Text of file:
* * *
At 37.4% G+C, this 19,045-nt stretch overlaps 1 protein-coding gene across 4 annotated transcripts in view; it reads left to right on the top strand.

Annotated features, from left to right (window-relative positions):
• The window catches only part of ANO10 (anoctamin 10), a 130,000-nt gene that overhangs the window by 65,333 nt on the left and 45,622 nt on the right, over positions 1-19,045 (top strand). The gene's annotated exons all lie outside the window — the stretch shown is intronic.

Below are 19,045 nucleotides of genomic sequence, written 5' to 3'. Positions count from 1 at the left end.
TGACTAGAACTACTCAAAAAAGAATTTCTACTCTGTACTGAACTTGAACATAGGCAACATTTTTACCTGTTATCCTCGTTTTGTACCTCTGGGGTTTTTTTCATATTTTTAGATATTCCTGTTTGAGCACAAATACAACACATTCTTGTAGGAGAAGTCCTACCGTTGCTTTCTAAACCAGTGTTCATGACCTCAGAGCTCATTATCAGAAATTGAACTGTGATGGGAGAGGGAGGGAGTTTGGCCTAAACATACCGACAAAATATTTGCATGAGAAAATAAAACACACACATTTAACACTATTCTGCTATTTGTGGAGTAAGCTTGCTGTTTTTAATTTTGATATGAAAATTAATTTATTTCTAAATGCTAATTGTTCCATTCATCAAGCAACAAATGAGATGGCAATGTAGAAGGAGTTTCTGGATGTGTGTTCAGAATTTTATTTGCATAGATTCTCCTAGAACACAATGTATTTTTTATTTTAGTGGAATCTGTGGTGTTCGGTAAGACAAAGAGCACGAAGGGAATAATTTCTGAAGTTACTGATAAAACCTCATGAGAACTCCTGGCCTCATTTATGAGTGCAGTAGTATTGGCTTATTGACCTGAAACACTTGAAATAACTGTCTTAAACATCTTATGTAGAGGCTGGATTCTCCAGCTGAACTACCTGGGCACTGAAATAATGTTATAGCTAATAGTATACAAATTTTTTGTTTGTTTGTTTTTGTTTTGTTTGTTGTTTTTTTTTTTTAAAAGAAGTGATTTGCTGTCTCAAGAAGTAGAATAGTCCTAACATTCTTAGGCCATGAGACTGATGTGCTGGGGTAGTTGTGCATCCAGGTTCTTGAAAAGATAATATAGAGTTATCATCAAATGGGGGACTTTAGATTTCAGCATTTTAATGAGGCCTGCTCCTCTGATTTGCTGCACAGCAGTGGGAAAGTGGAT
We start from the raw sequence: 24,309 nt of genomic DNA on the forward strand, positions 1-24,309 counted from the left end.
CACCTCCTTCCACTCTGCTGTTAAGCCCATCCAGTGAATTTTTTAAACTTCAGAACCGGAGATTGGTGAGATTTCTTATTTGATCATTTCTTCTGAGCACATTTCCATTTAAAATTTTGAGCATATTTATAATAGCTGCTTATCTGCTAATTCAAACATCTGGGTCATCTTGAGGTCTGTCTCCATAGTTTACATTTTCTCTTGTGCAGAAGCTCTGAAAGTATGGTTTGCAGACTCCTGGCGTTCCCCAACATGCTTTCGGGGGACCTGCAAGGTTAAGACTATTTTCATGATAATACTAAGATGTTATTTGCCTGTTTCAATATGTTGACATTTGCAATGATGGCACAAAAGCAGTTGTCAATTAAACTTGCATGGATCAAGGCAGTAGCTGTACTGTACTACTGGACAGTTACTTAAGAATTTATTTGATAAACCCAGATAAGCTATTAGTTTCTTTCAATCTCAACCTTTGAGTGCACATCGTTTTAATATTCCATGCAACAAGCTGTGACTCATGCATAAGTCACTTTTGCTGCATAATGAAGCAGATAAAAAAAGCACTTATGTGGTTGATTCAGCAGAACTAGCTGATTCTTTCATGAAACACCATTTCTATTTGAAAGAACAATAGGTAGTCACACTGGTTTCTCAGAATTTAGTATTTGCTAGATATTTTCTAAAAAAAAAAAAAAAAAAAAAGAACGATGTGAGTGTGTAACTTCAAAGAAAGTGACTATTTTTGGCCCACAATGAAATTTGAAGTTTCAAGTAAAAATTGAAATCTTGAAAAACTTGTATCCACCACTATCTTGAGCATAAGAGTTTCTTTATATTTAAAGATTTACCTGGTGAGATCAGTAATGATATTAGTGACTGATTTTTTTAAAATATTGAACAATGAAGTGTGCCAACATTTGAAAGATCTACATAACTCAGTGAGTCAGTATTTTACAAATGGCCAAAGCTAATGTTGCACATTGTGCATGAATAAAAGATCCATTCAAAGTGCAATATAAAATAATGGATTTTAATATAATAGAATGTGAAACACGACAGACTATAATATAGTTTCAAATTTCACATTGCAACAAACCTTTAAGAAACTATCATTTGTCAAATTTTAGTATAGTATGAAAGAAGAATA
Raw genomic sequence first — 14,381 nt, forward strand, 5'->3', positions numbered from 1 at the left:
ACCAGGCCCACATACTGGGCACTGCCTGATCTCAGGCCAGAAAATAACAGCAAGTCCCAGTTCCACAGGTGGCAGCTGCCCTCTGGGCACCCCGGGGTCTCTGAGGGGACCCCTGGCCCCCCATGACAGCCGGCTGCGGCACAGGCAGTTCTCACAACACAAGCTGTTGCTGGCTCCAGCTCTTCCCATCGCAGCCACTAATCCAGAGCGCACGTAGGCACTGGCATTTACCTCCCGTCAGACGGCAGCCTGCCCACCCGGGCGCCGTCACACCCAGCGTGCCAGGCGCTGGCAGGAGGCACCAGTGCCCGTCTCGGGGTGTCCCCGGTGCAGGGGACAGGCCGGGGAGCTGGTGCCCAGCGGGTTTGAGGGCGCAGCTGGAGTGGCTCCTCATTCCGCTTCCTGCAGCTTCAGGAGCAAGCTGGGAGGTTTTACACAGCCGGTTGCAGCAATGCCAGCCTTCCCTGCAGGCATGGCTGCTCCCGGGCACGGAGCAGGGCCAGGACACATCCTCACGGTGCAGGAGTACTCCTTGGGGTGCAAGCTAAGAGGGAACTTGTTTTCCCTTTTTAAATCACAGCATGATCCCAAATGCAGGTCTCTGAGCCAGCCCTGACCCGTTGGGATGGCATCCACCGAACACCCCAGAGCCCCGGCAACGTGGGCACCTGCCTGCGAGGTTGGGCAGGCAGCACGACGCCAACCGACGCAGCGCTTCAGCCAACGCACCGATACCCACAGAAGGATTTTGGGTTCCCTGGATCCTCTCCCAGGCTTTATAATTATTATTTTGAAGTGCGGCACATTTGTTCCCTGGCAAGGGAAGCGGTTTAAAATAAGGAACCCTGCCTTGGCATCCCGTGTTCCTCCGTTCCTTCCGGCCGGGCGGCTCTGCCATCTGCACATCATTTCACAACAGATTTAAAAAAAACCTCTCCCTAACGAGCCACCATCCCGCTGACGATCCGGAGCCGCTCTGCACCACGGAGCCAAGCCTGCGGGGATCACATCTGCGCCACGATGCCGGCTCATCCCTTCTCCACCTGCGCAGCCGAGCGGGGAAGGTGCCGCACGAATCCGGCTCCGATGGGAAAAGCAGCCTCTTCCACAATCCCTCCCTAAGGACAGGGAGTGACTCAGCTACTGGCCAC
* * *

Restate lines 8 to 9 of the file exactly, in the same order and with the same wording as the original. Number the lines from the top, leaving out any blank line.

Raw genomic sequence first — 14,381 nt, forward strand, 5'->3', positions numbered from 1 at the left:
ACCAGGCCCACATACTGGGCACTGCCTGATCTCAGGCCAGAAAATAACAGCAAGTCCCAGTTCCACAGGTGGCAGCTGCCCTCTGGGCACCCCGGGGTCTCTGAGGGGACCCCTGGCCCCCCATGACAGCCGGCTGCGGCACAGGCAGTTCTCACAACACAAGCTGTTGCTGGCTCCAGCTCTTCCCATCGCAGCCACTAATCCAGAGCGCACGTAGGCACTGGCATTTACCTCCCGTCAGACGGCAGCCTGCCCACCCGGGCGCCGTCACACCCAGCGTGCCAGGCGCTGGCAGGAGGCACCAGTGCCCGTCTCGGGGTGTCCCCGGTGCAGGGGACAGGCCGGGGAGCTGGTGCCCAGCGGGTTTGAGGGCGCAGCTGGAGTGGCTCCTCATTCCGCTTCCTGCAGCTTCAGGAGCAAGCTGGGAGGTTTTACACAGCCGGTTGCAGCAATGCCAGCCTTCCCTGCAGGCATGGCTGCTCCCGGGCACGGAGCAGGGCCAGGACACATCCTCACGGTGCAGGAGTACTCCTTGGGGTGCAAGCTAAGAGGGAACTTGTTTTCCCTTTTTAAATCACAGCATGATCCCAAATGCAGGTCTCTGAGCCAGCCCTGACCCGTTGGGATGGCATCCACCGAACACCCCAGAGCCCCGGCAACGTGGGCACCTGCCTGCGAGGTTGGGCAGGCAGCACGACGCCAACCGACGCAGCGCTTCAGCCAACGCACCGATACCCACAGAAGGATTTTGGGTTCCCTGGATCCTCTCCCAGGCTTTATAATTATTATTTTGAAGTGCGGCACATTTGTTCCCTGGCAAGGGAAGCGGTTTAAAATAAGGAACCCTGCCTTGGCATCCCGTGTTCCTCCGTTCCTTCCGGCCGGGCGGCTCTGCCATCTGCACATCATTTCACAACAGATTTAAAAAAAACCTCTCCCTAACGAGCCACCATCCCGCTGACGATCCGGAGCCGCTCTGCACCACGGAGCCAAGCCTGCGGGGATCACATCTGCGCCACGATGCCGGCTCATCCCTTCTCCACCTGCGCAGCCGAGCGGGGAAGGTGCCGCACGAATCCGGCTCCGATGGGAAAAGCAGCCTCTTCCACAATCCCTCCCTAAGGACAGGGAGTGACTCAGCTACTGGCCAC